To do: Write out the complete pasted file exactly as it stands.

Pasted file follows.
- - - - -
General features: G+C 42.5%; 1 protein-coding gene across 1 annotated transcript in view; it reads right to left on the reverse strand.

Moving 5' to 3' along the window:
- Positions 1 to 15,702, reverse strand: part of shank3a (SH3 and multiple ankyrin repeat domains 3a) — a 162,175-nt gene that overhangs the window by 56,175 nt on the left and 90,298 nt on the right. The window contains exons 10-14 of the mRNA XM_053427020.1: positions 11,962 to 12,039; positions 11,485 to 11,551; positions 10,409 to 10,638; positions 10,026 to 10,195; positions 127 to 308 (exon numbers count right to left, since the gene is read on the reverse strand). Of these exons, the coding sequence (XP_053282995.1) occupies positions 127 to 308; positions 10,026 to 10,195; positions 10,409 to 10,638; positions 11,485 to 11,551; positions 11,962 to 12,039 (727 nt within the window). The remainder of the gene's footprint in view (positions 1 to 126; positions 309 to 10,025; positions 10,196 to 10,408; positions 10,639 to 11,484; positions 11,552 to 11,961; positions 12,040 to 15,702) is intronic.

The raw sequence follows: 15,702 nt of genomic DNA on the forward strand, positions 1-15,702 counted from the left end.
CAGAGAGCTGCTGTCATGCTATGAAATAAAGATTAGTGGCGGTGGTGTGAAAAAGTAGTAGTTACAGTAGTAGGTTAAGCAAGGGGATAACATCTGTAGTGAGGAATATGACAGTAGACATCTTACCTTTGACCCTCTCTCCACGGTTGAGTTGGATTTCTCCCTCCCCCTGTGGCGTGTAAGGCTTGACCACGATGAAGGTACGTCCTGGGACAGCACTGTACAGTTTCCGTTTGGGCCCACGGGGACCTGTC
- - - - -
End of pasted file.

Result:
General features: G+C 42.5%; 1 protein-coding gene across 1 annotated transcript in view; it reads right to left on the reverse strand.

Moving 5' to 3' along the window:
- Positions 1 to 15,702, reverse strand: part of shank3a (SH3 and multiple ankyrin repeat domains 3a) — a 162,175-nt gene that overhangs the window by 56,175 nt on the left and 90,298 nt on the right. The window contains exons 10-14 of the mRNA XM_053427020.1: positions 11,962 to 12,039; positions 11,485 to 11,551; positions 10,409 to 10,638; positions 10,026 to 10,195; positions 127 to 308 (exon numbers count right to left, since the gene is read on the reverse strand). Of these exons, the coding sequence (XP_053282995.1) occupies positions 127 to 308; positions 10,026 to 10,195; positions 10,409 to 10,638; positions 11,485 to 11,551; positions 11,962 to 12,039 (727 nt within the window). The remainder of the gene's footprint in view (positions 1 to 126; positions 309 to 10,025; positions 10,196 to 10,408; positions 10,639 to 11,484; positions 11,552 to 11,961; positions 12,040 to 15,702) is intronic.

The raw sequence follows: 15,702 nt of genomic DNA on the forward strand, positions 1-15,702 counted from the left end.
CAGAGAGCTGCTGTCATGCTATGAAATAAAGATTAGTGGCGGTGGTGTGAAAAAGTAGTAGTTACAGTAGTAGGTTAAGCAAGGGGATAACATCTGTAGTGAGGAATATGACAGTAGACATCTTACCTTTGACCCTCTCTCCACGGTTGAGTTGGATTTCTCCCTCCCCCTGTGGCGTGTAAGGCTTGACCACGATGAAGGTACGTCCTGGGACAGCACTGTACAGTTTCCGTTTGGGCCCACGGGGACCTGTC